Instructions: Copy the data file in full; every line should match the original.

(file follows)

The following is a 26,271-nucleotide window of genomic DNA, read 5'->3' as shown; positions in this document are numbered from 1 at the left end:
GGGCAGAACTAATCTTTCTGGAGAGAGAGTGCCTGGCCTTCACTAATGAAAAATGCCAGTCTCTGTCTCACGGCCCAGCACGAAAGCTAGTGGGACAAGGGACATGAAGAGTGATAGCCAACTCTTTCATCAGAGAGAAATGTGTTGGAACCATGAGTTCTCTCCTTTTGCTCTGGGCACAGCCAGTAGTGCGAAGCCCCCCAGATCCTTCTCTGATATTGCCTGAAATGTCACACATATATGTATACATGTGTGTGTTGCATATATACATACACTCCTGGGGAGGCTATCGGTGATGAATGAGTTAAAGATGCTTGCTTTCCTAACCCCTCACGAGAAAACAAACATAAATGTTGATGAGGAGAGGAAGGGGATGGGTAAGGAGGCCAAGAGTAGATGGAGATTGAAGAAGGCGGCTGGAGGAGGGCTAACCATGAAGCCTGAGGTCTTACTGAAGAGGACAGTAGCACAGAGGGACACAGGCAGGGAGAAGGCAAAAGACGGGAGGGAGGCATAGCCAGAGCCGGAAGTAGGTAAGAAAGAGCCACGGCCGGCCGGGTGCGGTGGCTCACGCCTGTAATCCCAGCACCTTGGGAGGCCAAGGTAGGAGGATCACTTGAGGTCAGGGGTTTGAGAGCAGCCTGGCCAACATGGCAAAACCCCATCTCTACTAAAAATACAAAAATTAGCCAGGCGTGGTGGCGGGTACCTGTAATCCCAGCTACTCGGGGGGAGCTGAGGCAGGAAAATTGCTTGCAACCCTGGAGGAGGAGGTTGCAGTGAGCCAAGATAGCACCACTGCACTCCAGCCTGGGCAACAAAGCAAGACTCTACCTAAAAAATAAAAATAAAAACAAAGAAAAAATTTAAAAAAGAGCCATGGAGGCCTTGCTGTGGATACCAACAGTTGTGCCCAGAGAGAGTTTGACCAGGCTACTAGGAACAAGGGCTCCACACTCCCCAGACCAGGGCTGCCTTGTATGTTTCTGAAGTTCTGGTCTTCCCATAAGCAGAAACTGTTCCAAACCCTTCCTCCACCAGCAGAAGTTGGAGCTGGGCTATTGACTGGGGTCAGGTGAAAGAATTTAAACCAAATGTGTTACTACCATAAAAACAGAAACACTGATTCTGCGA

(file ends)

The following is a 26,271-nucleotide window of genomic DNA, read 5'->3' as shown; positions in this document are numbered from 1 at the left end:
GGGCAGAACTAATCTTTCTGGAGAGAGAGTGCCTGGCCTTCACTAATGAAAAATGCCAGTCTCTGTCTCACGGCCCAGCACGAAAGCTAGTGGGACAAGGGACATGAAGAGTGATAGCCAACTCTTTCATCAGAGAGAAATGTGTTGGAACCATGAGTTCTCTCCTTTTGCTCTGGGCACAGCCAGTAGTGCGAAGCCCCCCAGATCCTTCTCTGATATTGCCTGAAATGTCACACATATATGTATACATGTGTGTGTTGCATATATACATACACTCCTGGGGAGGCTATCGGTGATGAATGAGTTAAAGATGCTTGCTTTCCTAACCCCTCACGAGAAAACAAACATAAATGTTGATGAGGAGAGGAAGGGGATGGGTAAGGAGGCCAAGAGTAGATGGAGATTGAAGAAGGCGGCTGGAGGAGGGCTAACCATGAAGCCTGAGGTCTTACTGAAGAGGACAGTAGCACAGAGGGACACAGGCAGGGAGAAGGCAAAAGACGGGAGGGAGGCATAGCCAGAGCCGGAAGTAGGTAAGAAAGAGCCACGGCCGGCCGGGTGCGGTGGCTCACGCCTGTAATCCCAGCACCTTGGGAGGCCAAGGTAGGAGGATCACTTGAGGTCAGGGGTTTGAGAGCAGCCTGGCCAACATGGCAAAACCCCATCTCTACTAAAAATACAAAAATTAGCCAGGCGTGGTGGCGGGTACCTGTAATCCCAGCTACTCGGGGGGAGCTGAGGCAGGAAAATTGCTTGCAACCCTGGAGGAGGAGGTTGCAGTGAGCCAAGATAGCACCACTGCACTCCAGCCTGGGCAACAAAGCAAGACTCTACCTAAAAAATAAAAATAAAAACAAAGAAAAAATTTAAAAAAGAGCCATGGAGGCCTTGCTGTGGATACCAACAGTTGTGCCCAGAGAGAGTTTGACCAGGCTACTAGGAACAAGGGCTCCACACTCCCCAGACCAGGGCTGCCTTGTATGTTTCTGAAGTTCTGGTCTTCCCATAAGCAGAAACTGTTCCAAACCCTTCCTCCACCAGCAGAAGTTGGAGCTGGGCTATTGACTGGGGTCAGGTGAAAGAATTTAAACCAAATGTGTTACTACCATAAAAACAGAAACACTGATTCTGCGA